Sinn Fein celebrate International Women’s Day
Sinn Féin Vice President and Dublin MEP Mary Lou McDonald today hosted a lively event to celebrate International Women's Day. Nell McCafferty was the guest speaker.
The theme of the event is 'Bread and Roses', a popular and historic slogan of the left calling for fair wages and dignified conditions.
Bread and Roses originates from a poem by James Oppenheim. In 1912 'Bread and Roses' became the slogan of thousands of textile workers, mostly women and girls who included native and immigrant workers, who won big concessions over wages, conditions and hours for the entire textile industry following a three month strike in Lawrence, Massachusetts. The women of the strike adopted the now famous slogan, "We want bread and we want roses too!"
Speaking at the event Mary Lou McDonald said, "We are in unprecedented times, but such times offer us unprecedented opportunities. International Women's Day is a great day to celebrate what we have achieved but also to regroup and reflect on where we are going. All around us people are asking big questions about how society is constructed. Is it fair that so few earn so much and so many earn so little? Such questions are as old as time and although much has improved for workers and women since the Lawrence Strike of 1912, some of the basic inequalities those women and girls fought so hard against still exist. However the spirit and inspiration of Oppenheim's poem lives on and I remain steadfast in my belief that we still can have our bread and we can have our roses too." ENDS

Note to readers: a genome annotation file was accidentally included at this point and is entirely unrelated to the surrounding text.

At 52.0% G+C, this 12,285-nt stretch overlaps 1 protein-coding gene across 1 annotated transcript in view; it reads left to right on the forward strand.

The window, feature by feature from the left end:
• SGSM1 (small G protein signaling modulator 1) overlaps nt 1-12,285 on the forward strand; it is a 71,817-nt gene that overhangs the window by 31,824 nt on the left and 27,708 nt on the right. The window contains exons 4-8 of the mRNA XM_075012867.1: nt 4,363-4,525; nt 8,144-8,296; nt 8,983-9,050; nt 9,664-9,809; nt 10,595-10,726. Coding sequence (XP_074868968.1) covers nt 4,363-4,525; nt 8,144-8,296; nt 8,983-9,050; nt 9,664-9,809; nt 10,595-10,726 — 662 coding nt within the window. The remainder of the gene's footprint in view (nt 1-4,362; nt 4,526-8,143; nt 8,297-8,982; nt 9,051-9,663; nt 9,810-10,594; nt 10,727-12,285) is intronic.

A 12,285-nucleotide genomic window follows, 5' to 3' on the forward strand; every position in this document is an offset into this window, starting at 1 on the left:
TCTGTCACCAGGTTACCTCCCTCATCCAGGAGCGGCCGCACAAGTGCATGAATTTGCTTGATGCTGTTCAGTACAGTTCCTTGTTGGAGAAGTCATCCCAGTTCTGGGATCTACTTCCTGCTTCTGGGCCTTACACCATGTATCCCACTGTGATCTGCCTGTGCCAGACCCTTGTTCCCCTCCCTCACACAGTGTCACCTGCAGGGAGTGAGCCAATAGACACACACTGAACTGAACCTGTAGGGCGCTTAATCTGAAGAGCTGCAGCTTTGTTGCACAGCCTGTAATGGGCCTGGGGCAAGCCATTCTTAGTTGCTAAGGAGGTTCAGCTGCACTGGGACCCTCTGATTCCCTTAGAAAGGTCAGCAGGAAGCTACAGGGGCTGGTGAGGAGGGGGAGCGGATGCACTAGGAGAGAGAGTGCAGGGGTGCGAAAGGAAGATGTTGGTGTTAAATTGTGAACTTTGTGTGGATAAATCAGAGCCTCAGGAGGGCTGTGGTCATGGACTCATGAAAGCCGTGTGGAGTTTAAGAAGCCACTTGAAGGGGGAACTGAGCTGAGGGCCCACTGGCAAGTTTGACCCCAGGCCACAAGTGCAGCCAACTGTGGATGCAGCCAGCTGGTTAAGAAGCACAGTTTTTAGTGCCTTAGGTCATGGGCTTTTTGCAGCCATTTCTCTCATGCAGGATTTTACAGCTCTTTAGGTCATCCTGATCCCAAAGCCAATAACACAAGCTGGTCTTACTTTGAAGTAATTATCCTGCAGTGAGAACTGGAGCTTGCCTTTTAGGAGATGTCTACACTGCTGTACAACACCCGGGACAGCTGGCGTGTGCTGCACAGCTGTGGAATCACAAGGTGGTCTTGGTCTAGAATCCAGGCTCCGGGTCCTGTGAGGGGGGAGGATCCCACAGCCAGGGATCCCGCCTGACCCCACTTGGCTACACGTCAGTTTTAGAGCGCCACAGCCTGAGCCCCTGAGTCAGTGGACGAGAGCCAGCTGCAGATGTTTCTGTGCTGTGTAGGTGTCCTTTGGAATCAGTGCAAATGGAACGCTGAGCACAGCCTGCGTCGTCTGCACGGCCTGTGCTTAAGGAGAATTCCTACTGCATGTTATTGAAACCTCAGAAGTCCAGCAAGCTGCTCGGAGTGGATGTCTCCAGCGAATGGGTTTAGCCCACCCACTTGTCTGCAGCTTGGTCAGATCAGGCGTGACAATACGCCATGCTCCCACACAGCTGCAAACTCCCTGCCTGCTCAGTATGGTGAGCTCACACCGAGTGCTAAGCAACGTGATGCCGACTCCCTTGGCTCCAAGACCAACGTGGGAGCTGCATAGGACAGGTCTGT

Bread and Rosesby James Oppenheim
As we come marching, marching in the beauty of the day,
A million darkened kitchens, a thousand mill lofts gray,
Are touched with all the radiance that a sudden sun discloses,
For the people hear us singing: "Bread and roses! Bread and roses!"
As we come marching, marching, we battle too for men,
For they are women's children, and we mother them again.
Our lives shall not be sweated from birth until life closes;
Hearts starve as well as bodies; give us bread, but give us roses!
As we come marching, marching, unnumbered women dead
Go crying through our singing their ancient cry for bread.
Small art and love and beauty their drudging spirits knew.
Yes, it is bread we fight for -- but we fight for roses, too!
As we come marching, marching, we bring the greater days.
The rising of the women means the rising of the race.
No more the drudge and idler -- ten that toil where one reposes,
But a sharing of life's glories: Bread and roses! Bread and roses!